They have a website, such as it is: http://dstreetnoshery.com/

#8 nate

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Posted 09 February 2011 - 03:16 PM

After lunch at Pok Pok the other day, I swung through this pod to see what was going on and just about all the carts were up and running (Awesome Cone guy was closed due to illness). Having just gorged ourselves, we weren't looking to buy, but it was neat to see and smell all the creations going on. We did poke our heads into the fish truck. I had a ton of food at home that needed to be consumed so I wasn't in the market but will definitely be making it back. He had a nice selection of great-looking fresh and frozen seafood, as well as beef, lamb, buffalo, and fresh eggs. Everything looked top-notch and the prices seemed very reasonable. This is definitely a place I'm gonna head back to next time I need some good seafood.

#9 Jill-O

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Posted 09 March 2011 - 10:20 AM

FYI - Flying Fish is now at D-Street Noshery on Sat and Sun only. Wed-Fri. Lyf is in the Eagles Lodge Parking Lot at 50th and Hawthorne.

Wednesday, Thursday, Friday
12 pm - 7 pm
50th and Hawthorne
(Eagles Parking Lot)

Saturday and Sunday
12 pm - 7 pm
D-Street Noshery

3221 SE Division

(right across from Pok Pok)

Lyf has fish (deep sea fish that hasn't been defrosted - because it is flash frozen at sea when it is caught; as well as fish that has never been frozen), local meat (beef, pork, lamb) local eggs and is a really nice guy.
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#10 ducky

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Posted 27 June 2011 - 02:42 PM

Had a marionberry pie over the weekend at the pie spot and it was awesome. :wub: Loved the sweet crumble topping. Just the right size for one person.
http://pie-spot.com/gallery.html
edited to add a link to a photo.
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#11 ExtraMSG

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Posted 20 April 2012 - 12:59 PM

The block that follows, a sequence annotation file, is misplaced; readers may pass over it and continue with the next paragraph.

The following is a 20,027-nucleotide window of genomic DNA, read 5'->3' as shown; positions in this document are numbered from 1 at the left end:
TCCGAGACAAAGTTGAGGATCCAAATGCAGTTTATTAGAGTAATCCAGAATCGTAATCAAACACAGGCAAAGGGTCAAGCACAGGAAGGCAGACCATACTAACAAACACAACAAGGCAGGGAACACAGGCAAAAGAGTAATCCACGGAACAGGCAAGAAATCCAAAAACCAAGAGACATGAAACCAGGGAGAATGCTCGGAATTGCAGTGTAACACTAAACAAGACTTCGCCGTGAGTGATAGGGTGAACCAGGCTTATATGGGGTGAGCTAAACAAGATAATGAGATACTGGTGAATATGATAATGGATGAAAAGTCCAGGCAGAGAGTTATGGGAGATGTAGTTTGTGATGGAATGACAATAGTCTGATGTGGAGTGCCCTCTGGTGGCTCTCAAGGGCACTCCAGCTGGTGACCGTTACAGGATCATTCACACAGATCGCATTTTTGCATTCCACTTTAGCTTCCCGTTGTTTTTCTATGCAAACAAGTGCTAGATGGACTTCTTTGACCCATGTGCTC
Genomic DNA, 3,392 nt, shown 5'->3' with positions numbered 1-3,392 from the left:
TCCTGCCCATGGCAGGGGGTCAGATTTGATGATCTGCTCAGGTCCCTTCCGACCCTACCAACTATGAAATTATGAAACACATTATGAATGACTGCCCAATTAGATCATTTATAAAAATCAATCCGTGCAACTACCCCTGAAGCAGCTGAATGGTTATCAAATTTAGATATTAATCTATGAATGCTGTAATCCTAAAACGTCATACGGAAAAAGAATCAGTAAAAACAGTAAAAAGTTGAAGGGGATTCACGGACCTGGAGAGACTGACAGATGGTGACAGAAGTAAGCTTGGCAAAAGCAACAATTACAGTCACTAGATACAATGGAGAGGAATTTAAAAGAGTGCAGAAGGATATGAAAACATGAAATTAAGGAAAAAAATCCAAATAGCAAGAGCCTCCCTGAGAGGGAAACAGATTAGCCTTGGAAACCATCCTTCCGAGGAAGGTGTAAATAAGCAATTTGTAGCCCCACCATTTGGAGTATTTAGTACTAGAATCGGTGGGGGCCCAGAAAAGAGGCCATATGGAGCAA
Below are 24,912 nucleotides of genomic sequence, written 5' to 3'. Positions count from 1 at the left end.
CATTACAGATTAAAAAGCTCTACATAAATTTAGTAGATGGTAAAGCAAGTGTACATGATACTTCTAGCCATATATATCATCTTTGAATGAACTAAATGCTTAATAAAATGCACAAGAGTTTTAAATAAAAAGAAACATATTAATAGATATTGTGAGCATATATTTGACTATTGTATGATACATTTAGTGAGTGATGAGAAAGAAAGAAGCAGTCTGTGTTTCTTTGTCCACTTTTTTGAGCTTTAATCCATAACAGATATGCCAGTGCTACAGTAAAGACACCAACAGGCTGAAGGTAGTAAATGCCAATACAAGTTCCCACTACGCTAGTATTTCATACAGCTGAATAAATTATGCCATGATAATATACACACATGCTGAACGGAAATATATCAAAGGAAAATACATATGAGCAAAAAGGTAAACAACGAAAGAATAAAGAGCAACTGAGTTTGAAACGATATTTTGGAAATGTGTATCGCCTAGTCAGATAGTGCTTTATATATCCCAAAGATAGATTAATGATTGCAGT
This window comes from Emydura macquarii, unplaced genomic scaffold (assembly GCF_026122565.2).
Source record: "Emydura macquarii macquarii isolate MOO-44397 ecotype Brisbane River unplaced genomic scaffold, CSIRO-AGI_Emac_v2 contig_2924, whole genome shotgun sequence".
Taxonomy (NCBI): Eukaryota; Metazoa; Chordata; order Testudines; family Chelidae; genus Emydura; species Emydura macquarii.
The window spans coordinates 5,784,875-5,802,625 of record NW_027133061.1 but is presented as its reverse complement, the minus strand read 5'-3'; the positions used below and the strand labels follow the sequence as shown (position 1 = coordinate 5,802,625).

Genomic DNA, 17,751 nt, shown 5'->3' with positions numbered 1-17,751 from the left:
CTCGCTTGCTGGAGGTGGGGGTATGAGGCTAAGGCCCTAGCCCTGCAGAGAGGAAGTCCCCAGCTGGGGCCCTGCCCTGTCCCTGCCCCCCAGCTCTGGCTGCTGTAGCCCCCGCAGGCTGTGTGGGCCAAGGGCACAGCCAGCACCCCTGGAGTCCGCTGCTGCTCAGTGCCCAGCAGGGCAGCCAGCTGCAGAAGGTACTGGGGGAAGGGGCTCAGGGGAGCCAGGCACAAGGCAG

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Tried Pie Spot.

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Got their pecan "pie hole" for $3.50. I thought it was damned good. Unlike most pecan pies, it is nearly all nuts, eliminating the custard and instead using a sweet and sticky mixture to hold together the nuts. My wife thought there was too much crust to filling in the hole and would have preferred a slice of a bigger pie. I enjoyed their crust. It's very light.

I believe they're planning a B&M spot. Look forward to more tastes of their wares.

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Formerly, Kenny & Zuke's


#12 ExtraMSG

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Posted 20 April 2012 - 01:10 PM

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Tried Blues City Biscuits.

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Unfortunately, what I had -- biscuits and sausage gravy with country ham -- wasn't very good. The biscuits were odd. They seemed more like dinner rolls in flavor and texture. They were very soft and didn't hold up to the gravy at all. The gravy was a cream gravy. Flavor was okay. Cream gravies are always a lot better when they include browned bits from the bottom of a pan. I don't think this did. Too much thickener, too, making it a bit pasty. Ham was fine.

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They weren't totally devoid of charms, however.

The greatest service chemistry has rendered to alimentary science, is the discovery of osmazome, or rather the determination of what it was. ~Brillat-Savarin

Nick Zukin, Mi Mero Mole

Co-Author, Artisan Jewish Deli at Home

Formerly, Kenny & Zuke's


#13 daisy

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Posted 20 April 2012 - 03:49 PM